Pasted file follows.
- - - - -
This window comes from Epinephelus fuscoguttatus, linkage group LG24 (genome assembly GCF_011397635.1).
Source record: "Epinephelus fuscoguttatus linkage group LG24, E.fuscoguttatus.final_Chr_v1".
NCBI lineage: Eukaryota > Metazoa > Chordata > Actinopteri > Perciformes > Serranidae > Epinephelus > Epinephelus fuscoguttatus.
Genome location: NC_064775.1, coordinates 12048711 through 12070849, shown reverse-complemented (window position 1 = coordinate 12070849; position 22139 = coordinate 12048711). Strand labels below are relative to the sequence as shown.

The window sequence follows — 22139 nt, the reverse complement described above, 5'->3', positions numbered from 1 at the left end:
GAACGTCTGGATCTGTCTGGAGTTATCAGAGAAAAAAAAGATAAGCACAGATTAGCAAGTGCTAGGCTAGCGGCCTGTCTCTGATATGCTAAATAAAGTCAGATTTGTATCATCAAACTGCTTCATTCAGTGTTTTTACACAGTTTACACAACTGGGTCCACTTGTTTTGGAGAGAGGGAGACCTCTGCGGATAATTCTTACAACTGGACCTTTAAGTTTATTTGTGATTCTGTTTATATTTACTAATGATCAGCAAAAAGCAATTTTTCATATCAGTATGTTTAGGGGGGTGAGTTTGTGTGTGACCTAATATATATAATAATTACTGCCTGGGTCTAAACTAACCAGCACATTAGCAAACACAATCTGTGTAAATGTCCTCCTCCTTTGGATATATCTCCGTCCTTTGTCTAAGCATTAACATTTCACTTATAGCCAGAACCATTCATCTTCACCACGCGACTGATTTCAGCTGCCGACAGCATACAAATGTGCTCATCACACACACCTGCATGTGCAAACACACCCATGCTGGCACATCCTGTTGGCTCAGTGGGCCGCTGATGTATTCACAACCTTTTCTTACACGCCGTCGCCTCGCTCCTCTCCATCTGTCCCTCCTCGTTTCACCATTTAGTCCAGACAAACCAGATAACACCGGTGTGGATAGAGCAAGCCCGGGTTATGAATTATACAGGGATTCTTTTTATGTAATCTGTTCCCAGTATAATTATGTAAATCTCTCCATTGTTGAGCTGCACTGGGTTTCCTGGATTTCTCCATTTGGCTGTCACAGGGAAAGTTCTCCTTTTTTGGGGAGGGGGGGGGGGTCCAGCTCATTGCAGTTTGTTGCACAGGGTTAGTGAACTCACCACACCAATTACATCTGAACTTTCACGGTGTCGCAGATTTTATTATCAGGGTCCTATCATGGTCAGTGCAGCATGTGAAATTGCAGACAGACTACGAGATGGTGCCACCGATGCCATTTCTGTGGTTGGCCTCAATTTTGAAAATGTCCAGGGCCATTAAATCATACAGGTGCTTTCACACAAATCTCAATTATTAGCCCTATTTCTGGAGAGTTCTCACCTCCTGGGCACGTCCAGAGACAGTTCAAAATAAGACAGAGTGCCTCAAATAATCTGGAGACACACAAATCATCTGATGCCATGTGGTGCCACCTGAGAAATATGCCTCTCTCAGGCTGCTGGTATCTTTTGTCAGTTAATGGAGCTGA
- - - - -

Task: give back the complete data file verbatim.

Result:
This window comes from Epinephelus fuscoguttatus, linkage group LG24 (genome assembly GCF_011397635.1).
Source record: "Epinephelus fuscoguttatus linkage group LG24, E.fuscoguttatus.final_Chr_v1".
NCBI lineage: Eukaryota > Metazoa > Chordata > Actinopteri > Perciformes > Serranidae > Epinephelus > Epinephelus fuscoguttatus.
Genome location: NC_064775.1, coordinates 12048711 through 12070849, shown reverse-complemented (window position 1 = coordinate 12070849; position 22139 = coordinate 12048711). Strand labels below are relative to the sequence as shown.

The window sequence follows — 22139 nt, the reverse complement described above, 5'->3', positions numbered from 1 at the left end:
GAACGTCTGGATCTGTCTGGAGTTATCAGAGAAAAAAAAGATAAGCACAGATTAGCAAGTGCTAGGCTAGCGGCCTGTCTCTGATATGCTAAATAAAGTCAGATTTGTATCATCAAACTGCTTCATTCAGTGTTTTTACACAGTTTACACAACTGGGTCCACTTGTTTTGGAGAGAGGGAGACCTCTGCGGATAATTCTTACAACTGGACCTTTAAGTTTATTTGTGATTCTGTTTATATTTACTAATGATCAGCAAAAAGCAATTTTTCATATCAGTATGTTTAGGGGGGTGAGTTTGTGTGTGACCTAATATATATAATAATTACTGCCTGGGTCTAAACTAACCAGCACATTAGCAAACACAATCTGTGTAAATGTCCTCCTCCTTTGGATATATCTCCGTCCTTTGTCTAAGCATTAACATTTCACTTATAGCCAGAACCATTCATCTTCACCACGCGACTGATTTCAGCTGCCGACAGCATACAAATGTGCTCATCACACACACCTGCATGTGCAAACACACCCATGCTGGCACATCCTGTTGGCTCAGTGGGCCGCTGATGTATTCACAACCTTTTCTTACACGCCGTCGCCTCGCTCCTCTCCATCTGTCCCTCCTCGTTTCACCATTTAGTCCAGACAAACCAGATAACACCGGTGTGGATAGAGCAAGCCCGGGTTATGAATTATACAGGGATTCTTTTTATGTAATCTGTTCCCAGTATAATTATGTAAATCTCTCCATTGTTGAGCTGCACTGGGTTTCCTGGATTTCTCCATTTGGCTGTCACAGGGAAAGTTCTCCTTTTTTGGGGAGGGGGGGGGGGTCCAGCTCATTGCAGTTTGTTGCACAGGGTTAGTGAACTCACCACACCAATTACATCTGAACTTTCACGGTGTCGCAGATTTTATTATCAGGGTCCTATCATGGTCAGTGCAGCATGTGAAATTGCAGACAGACTACGAGATGGTGCCACCGATGCCATTTCTGTGGTTGGCCTCAATTTTGAAAATGTCCAGGGCCATTAAATCATACAGGTGCTTTCACACAAATCTCAATTATTAGCCCTATTTCTGGAGAGTTCTCACCTCCTGGGCACGTCCAGAGACAGTTCAAAATAAGACAGAGTGCCTCAAATAATCTGGAGACACACAAATCATCTGATGCCATGTGGTGCCACCTGAGAAATATGCCTCTCTCAGGCTGCTGGTATCTTTTGTCAGTTAATGGAGCTGA